Magazine article American Banker

Industry Preaches Reg Relief on Capitol Hill

Magazine article American Banker

Industry Preaches Reg Relief on Capitol Hill

Article excerpt

WASHINGTON - Nearly 2,000 credit uinion executives and volunteers will be spreading the industry's gospel on Capitol Hill this week.

The No. 1 message: It's time for regulatory relief.

"This Congress represents a big opportunity for regulatory reform," said Charles O. Zuver, director of governmental affairs for the Credit Union National Association, which is holding its annual Governmental Affairs Conference today through March 1.

"I think it'll be a good year. I think it'll be a fun year."

Peter Disylvester, president of Motorola Employees Credit Union and chairman of CUNA's Governmental Affairs Committee, also sees a lot of potential.

"We're very hopeful there'll be some relief," he said. "We haven't zeroed in on what areas but we ... can start with - Truth-in-Savings, Truth-in-Lending."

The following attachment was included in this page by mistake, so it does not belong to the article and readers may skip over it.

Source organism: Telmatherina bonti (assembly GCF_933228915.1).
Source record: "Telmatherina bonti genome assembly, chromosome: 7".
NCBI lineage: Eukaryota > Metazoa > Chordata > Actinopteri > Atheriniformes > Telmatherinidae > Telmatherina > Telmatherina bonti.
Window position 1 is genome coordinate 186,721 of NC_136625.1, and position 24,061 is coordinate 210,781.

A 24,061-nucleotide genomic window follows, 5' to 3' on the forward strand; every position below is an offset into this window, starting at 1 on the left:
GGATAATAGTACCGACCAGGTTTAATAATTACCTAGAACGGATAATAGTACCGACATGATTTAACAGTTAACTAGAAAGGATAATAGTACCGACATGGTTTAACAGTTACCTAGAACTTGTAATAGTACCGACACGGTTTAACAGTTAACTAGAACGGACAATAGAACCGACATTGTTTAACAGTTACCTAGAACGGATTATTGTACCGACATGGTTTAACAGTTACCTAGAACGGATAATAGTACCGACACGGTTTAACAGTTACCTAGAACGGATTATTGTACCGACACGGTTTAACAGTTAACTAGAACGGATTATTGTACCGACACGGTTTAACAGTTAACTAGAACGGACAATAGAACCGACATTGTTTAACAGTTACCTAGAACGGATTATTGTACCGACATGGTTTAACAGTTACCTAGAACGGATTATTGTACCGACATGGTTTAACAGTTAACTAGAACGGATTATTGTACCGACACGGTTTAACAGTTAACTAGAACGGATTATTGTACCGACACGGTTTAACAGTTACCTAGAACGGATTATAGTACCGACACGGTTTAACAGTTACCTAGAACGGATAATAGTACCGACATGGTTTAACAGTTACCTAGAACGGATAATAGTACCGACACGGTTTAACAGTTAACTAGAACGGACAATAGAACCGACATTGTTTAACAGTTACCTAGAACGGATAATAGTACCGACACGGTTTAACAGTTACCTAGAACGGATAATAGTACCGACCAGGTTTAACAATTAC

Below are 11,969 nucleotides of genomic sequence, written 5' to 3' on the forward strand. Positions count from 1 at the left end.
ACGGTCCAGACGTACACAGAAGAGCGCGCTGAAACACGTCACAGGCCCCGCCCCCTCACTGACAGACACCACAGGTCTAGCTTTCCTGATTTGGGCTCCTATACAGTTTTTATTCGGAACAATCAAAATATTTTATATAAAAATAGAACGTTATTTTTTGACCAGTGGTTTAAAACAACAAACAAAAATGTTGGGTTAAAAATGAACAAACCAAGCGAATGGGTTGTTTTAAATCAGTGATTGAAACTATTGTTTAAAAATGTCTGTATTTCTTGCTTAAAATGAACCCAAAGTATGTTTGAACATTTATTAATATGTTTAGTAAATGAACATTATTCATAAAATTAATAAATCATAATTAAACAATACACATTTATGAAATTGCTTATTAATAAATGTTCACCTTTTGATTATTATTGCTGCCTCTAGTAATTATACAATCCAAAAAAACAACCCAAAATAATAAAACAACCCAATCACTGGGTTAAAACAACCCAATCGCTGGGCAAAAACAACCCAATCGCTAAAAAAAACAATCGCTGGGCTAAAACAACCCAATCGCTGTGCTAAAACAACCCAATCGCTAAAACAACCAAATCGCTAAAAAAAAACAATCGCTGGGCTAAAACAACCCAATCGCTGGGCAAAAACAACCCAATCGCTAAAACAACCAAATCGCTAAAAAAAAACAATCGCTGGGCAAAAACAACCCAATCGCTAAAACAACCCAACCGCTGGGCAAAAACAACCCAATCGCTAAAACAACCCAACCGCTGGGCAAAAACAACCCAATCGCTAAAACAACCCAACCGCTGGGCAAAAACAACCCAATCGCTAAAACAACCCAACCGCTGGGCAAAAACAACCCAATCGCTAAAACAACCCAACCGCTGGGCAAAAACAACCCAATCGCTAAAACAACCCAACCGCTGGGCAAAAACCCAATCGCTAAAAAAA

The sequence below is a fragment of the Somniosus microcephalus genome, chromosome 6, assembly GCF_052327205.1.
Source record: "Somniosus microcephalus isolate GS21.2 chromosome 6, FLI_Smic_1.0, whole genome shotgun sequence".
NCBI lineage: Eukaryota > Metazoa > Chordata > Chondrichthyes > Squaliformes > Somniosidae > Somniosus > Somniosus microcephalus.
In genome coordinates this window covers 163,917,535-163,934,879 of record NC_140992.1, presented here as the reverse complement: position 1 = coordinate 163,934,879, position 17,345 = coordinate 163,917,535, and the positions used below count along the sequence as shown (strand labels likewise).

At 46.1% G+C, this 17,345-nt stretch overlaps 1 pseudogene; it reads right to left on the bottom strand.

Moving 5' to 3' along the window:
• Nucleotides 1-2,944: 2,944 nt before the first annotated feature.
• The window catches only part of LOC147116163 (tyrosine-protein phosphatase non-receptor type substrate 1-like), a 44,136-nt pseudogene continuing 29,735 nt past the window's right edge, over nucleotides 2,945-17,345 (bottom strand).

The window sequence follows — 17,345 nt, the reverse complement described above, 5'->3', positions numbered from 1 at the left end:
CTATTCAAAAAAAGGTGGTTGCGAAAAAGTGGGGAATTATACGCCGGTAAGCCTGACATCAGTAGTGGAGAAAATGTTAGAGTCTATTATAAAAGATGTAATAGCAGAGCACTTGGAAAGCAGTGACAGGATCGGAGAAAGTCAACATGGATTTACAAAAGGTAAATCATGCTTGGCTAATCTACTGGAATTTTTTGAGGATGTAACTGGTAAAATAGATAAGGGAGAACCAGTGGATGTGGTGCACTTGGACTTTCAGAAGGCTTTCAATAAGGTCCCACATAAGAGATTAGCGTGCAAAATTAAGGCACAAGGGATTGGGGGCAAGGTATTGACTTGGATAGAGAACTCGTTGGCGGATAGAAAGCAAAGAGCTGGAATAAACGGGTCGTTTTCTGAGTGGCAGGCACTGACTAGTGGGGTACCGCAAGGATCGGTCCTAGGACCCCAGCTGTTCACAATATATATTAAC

Still, some dark clouds hang over the industry in Washington, including a legislative assault by the two leading banking trade groups and heightened congressional scrutiny brought on by investment problems suffered by an industry liquidity center.

If that weren't enough, some in the industry feel their regulator is less an ally than a foe. (See story below.)

Still Mr. Zuver is optimistic, buoyed by the move in Congress to whittle regulation.

CUNA has been working with the staffs of Sen. Richard Shelby, R-Ala., and Rep. Doug Bereuter, R-Neb., in crafting a comprehensive regulatory reform bill.

"Senators [Connie] Mack [R-Fla.] and Shelby have initiated the reg relief process, and that in itself is a dramatic change from the past," Mr. Zuver said. "We're definitely going to be seeing some kind of reg relief."

The time is ripe to repeal, or at least streamline, laws including the Home Mortgage Disclosure Act, rescission rights for first mortgages, and Truth-in-Savings, he said.

CUNA plans to tap the industry's state trade groups more often this year in lobbying Congress, a strategic move designed to diffuse the country's anti-Washington mood. …

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